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Disentangling homeologous contigs in allo-tetraploid assembly with homeoSplitter

Using Next Generation Sequencing, SNP discovery is relatively easy on diploid species and still hampered in polyploid species by the confusion due to homeology. We develop HomeoSplitter; a fast and effective solution to split original contigs obtained by RNAseq into two homeologous sequences. It uses the differential expression of the two homeologous genes in the RNA.

Running homeoSplitter

HomeoSplitter is a command line program written in Java, it hence runs indifferently on Linux, Mac OS and Windows. To obtain the description of homeoSplitter options, simply execute it without any option:

java -jar ./homeoSplitter_v1.01.jar

You can tune homeoSplitter using its options but only two of them are mandatory (other have default values). The first specifies the input mapping file (in ALR format) while the second specifies the name of the output contigs (in fasta format):

java -jar ./homeoSplitter_v1.01.jar -alrF fic.alr -fastaF seq_after_HS.fasta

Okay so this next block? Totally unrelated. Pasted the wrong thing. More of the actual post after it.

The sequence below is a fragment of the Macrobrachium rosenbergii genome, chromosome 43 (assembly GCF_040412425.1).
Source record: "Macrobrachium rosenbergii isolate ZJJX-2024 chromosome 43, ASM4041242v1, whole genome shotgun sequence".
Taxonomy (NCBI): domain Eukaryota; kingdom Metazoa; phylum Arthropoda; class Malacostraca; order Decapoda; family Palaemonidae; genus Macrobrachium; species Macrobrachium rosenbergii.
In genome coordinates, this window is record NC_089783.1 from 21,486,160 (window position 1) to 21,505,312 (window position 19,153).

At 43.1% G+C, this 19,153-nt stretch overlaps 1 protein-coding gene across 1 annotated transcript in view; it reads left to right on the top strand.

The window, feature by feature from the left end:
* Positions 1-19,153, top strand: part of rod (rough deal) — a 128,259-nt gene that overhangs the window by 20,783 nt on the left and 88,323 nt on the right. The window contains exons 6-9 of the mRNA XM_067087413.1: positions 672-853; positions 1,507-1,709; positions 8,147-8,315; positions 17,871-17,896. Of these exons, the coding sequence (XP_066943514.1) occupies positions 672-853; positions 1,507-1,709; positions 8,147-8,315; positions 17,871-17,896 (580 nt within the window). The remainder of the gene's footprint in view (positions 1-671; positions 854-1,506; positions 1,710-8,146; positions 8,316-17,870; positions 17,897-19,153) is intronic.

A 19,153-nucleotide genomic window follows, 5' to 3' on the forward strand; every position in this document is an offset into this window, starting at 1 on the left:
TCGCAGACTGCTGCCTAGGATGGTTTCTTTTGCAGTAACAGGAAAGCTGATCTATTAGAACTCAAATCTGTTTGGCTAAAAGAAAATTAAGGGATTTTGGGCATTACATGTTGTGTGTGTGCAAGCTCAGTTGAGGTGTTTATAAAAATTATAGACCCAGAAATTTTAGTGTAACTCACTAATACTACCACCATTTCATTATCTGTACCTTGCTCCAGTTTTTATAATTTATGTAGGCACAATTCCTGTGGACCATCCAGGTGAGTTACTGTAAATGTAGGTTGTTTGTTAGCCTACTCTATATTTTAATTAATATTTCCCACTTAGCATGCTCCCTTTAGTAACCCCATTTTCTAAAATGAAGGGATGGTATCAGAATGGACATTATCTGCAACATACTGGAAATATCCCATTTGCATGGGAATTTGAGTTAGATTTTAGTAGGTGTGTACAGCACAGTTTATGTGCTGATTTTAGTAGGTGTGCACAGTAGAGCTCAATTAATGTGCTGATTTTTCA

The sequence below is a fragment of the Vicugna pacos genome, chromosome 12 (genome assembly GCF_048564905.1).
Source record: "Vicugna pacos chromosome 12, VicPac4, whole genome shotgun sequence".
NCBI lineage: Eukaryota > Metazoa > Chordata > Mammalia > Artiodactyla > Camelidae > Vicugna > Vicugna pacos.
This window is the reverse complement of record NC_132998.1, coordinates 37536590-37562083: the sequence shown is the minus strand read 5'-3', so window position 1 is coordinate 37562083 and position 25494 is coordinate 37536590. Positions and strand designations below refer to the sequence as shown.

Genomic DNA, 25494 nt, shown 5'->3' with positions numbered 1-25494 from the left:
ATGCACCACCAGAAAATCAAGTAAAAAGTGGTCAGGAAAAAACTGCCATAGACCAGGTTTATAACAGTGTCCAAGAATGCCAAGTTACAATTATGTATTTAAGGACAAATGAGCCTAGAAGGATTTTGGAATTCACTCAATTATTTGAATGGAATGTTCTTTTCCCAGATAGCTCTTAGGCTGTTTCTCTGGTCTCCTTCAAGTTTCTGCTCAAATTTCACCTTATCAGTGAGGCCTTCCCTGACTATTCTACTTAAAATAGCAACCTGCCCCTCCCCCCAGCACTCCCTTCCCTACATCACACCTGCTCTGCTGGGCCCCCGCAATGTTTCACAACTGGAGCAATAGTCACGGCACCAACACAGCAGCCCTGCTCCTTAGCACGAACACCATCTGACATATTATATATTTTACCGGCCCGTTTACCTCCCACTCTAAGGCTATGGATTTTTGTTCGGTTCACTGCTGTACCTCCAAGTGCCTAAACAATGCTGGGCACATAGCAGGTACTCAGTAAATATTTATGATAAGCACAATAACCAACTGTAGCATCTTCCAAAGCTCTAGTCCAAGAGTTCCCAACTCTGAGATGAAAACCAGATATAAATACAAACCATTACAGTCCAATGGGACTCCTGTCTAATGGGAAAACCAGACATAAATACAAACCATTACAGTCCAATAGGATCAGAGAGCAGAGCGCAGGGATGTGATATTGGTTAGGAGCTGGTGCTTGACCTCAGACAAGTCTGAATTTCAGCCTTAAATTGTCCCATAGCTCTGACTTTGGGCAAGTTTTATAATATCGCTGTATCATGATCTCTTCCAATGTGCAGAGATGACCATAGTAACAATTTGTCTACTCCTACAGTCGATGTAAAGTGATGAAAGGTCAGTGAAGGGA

The ALR file format

The ALR file, is a text file containing one line per site and one column per accession. For each site the number of occurence of A, C, G and T are denoted between square brackets for each accession.

The easiest way to obtain an ALR file is to map produce a BAM file per accession by mapping its reads on your reference transcriptome. Once these BAM files are sorted and indexed (e.g. using samtools ), you have to create a new text file listing those bam files (e.g. ls *.sorted.bam > BAM_list.txt). You can then use the bam2alr program for converting you BAM files into a single ALR file:

./bam2alr -b BAM_list.txt -r input.fasta > output.alr

Handling deletions

Note that both bam2alr and homeoSplitter have options to handle deletion within reads, as a results ALR files will provide the counts for 5 states (A, C, G, T and Del) instead of 4; and contigs output by homeoSplitter may contain deletions (since homeologous copies may differs due to mutation but also due to insertion/deletion events).